Do Royal Mail use drones? Do they deliver near me?

In a historic step towards reducing its carbon footprint, Royal Mail has begun drone delivery of mail.

One advantage of drones in reaching remote locations in the UK is that they are less prone to weather changes. Many boats delivering mail to remote areas in the UK can often be delayed due to rough seas or fog.

Royal Mail will be running this two-week trial to test whether using drones may be a viable option in the future to connect remote island communities with written correspondence and small packages.

Up to 100 kg of mail can be transported over a flight distance of around 35 miles, with the aircraft reaching speeds of more than 90 minutes.

The trial is currently being carried out on an Orkney island called North Ronaldsay in Scotland, which is further north than the southern tip of Norway.

Sarah Moore, a local postwoman, said: “North Ronaldsay is a very remote area of ​​the UK and I am proud to be part of an initiative that will help Royal Mail do whatever it takes to connect all areas of the UK.”

As soon as the mail from Kirkwall is delivered by air to the community of just 70 people, it is sorted as usual and thrown into the islanders’ mailboxes.

Nick Landon, Royal Mail’s Chief Commercial Officer, said, “Trying out drone technology is just one way we can help our postmen deliver great service while reducing our carbon footprint.”

This is the third drone attempt Royal Mail has started, the first in December 2020 when a package was delivered to a lighthouse in the Isle of Mull. This was a first for a UK nationwide courier company.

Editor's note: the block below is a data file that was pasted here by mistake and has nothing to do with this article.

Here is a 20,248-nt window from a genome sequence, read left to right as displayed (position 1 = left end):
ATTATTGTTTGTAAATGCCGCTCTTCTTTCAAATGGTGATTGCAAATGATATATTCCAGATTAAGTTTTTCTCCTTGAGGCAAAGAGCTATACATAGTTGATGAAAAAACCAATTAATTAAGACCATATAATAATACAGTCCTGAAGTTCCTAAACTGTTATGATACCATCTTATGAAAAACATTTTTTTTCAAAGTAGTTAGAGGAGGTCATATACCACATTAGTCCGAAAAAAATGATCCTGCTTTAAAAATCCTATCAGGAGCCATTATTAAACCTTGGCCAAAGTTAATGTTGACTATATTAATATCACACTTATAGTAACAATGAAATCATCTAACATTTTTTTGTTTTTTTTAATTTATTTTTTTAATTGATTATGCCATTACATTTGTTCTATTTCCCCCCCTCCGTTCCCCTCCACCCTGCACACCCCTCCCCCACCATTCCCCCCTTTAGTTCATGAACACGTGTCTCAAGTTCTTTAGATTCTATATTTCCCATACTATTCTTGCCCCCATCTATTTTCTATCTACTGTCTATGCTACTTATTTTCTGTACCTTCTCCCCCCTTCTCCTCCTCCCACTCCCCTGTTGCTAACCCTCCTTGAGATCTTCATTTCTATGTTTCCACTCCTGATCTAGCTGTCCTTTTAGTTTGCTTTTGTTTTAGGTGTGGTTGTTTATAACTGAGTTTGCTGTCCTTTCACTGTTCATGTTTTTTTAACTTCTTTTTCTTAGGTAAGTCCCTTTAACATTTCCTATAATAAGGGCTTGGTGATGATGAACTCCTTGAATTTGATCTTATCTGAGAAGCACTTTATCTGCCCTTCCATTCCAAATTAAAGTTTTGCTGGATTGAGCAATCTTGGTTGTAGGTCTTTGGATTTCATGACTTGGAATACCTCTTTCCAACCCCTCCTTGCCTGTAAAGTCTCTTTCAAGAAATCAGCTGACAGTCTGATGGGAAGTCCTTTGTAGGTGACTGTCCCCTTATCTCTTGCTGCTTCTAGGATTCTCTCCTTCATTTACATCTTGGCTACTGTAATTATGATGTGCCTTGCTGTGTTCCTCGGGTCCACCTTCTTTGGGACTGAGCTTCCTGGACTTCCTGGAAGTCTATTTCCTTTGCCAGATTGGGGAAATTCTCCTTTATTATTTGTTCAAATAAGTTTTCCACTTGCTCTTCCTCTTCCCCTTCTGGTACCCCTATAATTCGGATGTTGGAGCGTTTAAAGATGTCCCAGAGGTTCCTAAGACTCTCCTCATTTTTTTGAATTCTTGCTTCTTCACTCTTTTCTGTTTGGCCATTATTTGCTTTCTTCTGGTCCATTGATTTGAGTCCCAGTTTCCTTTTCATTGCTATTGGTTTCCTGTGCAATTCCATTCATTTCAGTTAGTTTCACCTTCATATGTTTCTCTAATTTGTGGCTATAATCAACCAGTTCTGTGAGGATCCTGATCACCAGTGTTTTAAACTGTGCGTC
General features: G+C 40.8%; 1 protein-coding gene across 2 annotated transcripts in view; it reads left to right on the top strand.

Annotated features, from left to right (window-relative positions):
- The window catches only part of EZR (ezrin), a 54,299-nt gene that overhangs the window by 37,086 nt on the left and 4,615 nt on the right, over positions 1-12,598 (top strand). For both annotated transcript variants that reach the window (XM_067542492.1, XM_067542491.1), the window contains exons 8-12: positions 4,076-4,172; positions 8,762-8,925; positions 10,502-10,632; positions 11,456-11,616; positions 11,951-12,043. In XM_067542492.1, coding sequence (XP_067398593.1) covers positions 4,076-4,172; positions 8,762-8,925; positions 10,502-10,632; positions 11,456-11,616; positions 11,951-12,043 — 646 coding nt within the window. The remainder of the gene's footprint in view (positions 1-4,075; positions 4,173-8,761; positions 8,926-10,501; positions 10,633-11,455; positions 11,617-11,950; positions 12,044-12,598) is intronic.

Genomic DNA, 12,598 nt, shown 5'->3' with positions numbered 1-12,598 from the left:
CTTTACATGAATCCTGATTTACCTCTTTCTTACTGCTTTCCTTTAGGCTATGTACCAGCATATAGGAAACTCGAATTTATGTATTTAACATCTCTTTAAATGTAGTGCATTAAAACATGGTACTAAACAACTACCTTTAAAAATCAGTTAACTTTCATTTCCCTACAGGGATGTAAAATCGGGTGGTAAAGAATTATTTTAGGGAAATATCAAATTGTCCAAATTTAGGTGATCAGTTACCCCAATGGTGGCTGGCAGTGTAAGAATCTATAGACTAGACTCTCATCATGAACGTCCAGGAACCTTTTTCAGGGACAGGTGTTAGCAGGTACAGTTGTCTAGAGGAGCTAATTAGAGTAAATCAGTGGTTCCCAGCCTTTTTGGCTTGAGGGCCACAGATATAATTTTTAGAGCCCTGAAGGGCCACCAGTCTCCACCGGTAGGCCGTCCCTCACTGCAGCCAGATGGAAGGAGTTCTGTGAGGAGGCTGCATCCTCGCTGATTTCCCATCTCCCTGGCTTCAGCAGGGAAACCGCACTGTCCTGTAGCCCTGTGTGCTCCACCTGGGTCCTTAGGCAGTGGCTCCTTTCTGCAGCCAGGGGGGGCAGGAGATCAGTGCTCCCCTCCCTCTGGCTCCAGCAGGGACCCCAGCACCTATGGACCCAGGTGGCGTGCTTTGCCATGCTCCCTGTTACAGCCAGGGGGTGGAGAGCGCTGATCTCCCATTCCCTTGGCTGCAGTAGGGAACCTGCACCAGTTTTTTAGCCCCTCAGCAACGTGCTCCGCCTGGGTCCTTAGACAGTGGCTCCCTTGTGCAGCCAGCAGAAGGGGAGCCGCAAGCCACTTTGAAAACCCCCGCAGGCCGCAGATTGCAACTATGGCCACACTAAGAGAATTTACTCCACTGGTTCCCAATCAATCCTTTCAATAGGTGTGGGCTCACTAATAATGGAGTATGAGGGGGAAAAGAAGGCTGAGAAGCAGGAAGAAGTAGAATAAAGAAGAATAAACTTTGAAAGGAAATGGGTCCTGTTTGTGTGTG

The second process involved an “out of sight” drone package delivery with Windracers Ltd in the Isles of Scilly, which was also named the first.

If the third attempt proves successful, Royal Mail will attempt to roll out the service in more areas in the near future.

Do Royal Mail drones deliver near me?

Unless you live on a remote island in the British Isles, Royal Mail is unlikely to be flying a drone to your home any time soon.

Even so, a company in Australia called ‘Wings’, owned by Google, recently celebrated 100,000 successful drone deliveries to customers.

After ordering items via an app, e.g. For example, a glass of Vegemite, the items are packed and brought to the customer’s home.

As soon as the drone arrives, the products are automatically lowered and the vehicle drives back to the base.

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